We’re pleased to announce that Dr. Diane M.T. North’s article, “California and the 1918–1920 Influenza Pandemic,” published in California History (Vol. 97, No. 3, August [Fall] 2020), has won the Western Association of Women Historians’ (WAWH) Judith Lee Ridge prize for the best history article published by a WAWH member in 2020. We invite you to read the article for free online for a limited time.
In her article, Dr. North does more than detail the history of the 1918-1920 influenza pandemic in California. When she volunteered to write the article for California History in December 2019, she had just seen the first U.S. report of a mysterious illness that had broken out in Wuhan, China. “All my past research,” she explains, added to the similarities she saw between the 2019 outbreak and that 100 years earlier. North explained: “frankly, a gut reaction,” told her that a new, equally deadly “pandemic would arise swiftly.” North continues:
“I was deeply worried not only about the potential loss of life and human suffering but also because major governments, especially the United States, under its then leadership, would be unwilling and unable to cope with the enormity of the pending crisis. I even charted the airline traffic in and out of Wuhan in December, especially when I learned that friends in California working for Silicon Valley companies traveled regularly to China. And I became increasingly frustrated because the World Health Organization and the United States were slow to respond.”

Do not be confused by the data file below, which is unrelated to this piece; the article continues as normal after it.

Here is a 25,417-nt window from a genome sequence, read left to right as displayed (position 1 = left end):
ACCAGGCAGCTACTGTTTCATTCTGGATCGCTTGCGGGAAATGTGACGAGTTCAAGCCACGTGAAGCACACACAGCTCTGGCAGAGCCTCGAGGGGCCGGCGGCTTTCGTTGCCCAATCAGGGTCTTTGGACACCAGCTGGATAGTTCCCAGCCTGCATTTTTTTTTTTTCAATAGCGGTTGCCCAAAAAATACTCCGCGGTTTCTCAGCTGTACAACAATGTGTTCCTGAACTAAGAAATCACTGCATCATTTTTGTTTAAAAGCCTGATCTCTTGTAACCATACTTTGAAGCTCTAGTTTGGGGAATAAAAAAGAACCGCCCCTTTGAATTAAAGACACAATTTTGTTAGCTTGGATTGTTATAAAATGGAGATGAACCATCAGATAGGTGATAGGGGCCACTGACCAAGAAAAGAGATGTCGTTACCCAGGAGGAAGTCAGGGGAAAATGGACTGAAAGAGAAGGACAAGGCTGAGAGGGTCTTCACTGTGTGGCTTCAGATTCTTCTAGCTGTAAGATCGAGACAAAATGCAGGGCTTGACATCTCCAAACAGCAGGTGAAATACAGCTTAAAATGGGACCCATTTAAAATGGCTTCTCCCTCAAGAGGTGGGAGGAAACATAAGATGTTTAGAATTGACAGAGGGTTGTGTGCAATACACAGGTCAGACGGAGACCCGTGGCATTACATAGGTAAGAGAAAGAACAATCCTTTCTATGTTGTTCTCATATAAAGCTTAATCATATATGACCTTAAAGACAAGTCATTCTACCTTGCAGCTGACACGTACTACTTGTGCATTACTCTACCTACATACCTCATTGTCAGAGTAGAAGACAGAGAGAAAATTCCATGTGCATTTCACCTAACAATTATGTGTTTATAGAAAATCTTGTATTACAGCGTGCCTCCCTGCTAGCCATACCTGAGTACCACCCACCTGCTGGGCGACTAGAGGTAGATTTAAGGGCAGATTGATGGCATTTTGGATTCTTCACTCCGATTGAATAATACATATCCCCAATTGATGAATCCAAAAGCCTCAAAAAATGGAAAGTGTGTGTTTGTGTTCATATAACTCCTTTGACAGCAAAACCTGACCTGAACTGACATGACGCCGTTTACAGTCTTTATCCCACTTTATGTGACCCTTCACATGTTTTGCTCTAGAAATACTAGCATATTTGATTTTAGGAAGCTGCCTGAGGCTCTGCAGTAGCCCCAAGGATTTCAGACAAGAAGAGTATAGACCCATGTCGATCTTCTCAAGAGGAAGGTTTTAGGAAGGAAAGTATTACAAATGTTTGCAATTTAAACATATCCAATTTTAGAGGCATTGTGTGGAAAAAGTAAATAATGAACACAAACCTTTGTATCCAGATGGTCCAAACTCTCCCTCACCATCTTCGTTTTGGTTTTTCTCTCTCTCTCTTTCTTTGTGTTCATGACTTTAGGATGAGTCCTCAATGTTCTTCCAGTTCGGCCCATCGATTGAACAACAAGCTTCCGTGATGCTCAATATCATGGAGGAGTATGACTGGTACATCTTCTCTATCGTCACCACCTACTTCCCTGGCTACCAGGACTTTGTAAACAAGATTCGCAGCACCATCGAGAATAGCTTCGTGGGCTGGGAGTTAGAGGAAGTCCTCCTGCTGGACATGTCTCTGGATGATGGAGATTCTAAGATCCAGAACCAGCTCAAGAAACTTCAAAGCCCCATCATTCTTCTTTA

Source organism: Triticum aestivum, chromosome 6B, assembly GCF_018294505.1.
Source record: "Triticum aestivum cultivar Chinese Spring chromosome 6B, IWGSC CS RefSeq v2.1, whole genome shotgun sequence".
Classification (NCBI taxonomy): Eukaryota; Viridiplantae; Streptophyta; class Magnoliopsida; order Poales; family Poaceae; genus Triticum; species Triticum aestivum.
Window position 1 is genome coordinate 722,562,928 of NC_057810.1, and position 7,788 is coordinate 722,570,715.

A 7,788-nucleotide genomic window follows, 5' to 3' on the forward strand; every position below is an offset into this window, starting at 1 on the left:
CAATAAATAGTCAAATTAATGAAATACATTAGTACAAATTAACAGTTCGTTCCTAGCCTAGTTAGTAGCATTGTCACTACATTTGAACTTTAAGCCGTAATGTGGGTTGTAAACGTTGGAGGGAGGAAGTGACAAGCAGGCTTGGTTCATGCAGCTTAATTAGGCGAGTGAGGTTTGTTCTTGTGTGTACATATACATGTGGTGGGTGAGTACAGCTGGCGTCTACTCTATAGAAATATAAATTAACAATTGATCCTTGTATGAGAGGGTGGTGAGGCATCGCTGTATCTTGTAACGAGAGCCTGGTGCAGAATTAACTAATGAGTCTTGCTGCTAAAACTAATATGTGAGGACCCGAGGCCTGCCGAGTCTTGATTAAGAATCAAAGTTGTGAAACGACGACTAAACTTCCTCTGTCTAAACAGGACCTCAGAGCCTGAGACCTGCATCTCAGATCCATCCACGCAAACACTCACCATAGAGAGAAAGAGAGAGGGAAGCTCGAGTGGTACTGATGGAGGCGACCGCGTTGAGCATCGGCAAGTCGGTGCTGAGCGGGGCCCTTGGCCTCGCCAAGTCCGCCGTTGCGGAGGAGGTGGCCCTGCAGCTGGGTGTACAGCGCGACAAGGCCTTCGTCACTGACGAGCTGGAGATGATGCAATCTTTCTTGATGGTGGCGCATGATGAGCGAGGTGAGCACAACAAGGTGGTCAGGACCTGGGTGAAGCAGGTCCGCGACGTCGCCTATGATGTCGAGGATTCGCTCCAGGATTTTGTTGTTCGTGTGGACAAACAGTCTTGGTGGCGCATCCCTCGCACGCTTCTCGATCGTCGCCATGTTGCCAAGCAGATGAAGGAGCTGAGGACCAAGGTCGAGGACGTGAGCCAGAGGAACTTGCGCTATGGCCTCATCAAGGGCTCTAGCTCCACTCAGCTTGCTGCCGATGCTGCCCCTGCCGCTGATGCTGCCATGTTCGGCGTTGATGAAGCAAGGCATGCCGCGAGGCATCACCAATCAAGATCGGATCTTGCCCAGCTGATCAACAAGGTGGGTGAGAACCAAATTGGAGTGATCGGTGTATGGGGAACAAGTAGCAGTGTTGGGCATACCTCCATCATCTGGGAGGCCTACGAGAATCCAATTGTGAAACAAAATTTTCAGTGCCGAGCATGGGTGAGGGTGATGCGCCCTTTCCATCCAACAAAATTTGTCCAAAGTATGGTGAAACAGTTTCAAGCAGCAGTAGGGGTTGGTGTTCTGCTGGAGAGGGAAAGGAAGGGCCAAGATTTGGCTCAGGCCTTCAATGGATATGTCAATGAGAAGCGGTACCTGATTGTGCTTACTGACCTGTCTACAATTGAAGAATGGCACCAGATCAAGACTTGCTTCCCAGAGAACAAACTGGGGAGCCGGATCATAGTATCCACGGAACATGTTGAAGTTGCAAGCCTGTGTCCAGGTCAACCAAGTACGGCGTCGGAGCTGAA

North wrote the article to educate California History readers about what worked to control the 1918-1920 pandemic (spoiler alert: masking, hygiene, and social distancing), and to highlight the government actions that were helpful (mandating masks, hygiene, and social distancing). “Historians study and analyze the past,” concludes North, but “I believe we have a responsibility to use that knowledge to inform the present—be it a question of upholding the just rule of laws, expanding equal rights, conserving the environment, or protecting public health. Freedom is a responsibility; it is not the right to do as we please.”
WAWH announced the award win at its April 2021 meeting, explaining that, of the 15 articles the committee reviewed, it “unanimously selected North’s article as the winner of this year’s Ridge Prize.” WAWH lauded North’s “approach to studying the origins and responses to the 1918-1920 influenza pandemic in California,” saying that it “makes strong interventions in the fields of history of science/medicine, military history, and legal history.” The article included “compelling stories and a wide variety of images,” along with “a clear, well-developed narrative that traces the multiple waves of the pandemic, failures to adequately manage the spread of the disease, and various efforts to address the crisis.”
For details about the Western Association of Women Historians and the prizes it awards, see https://wawh.org/.
Read California and the 1918–1920 Influenza Pandemic for free online for a limited time.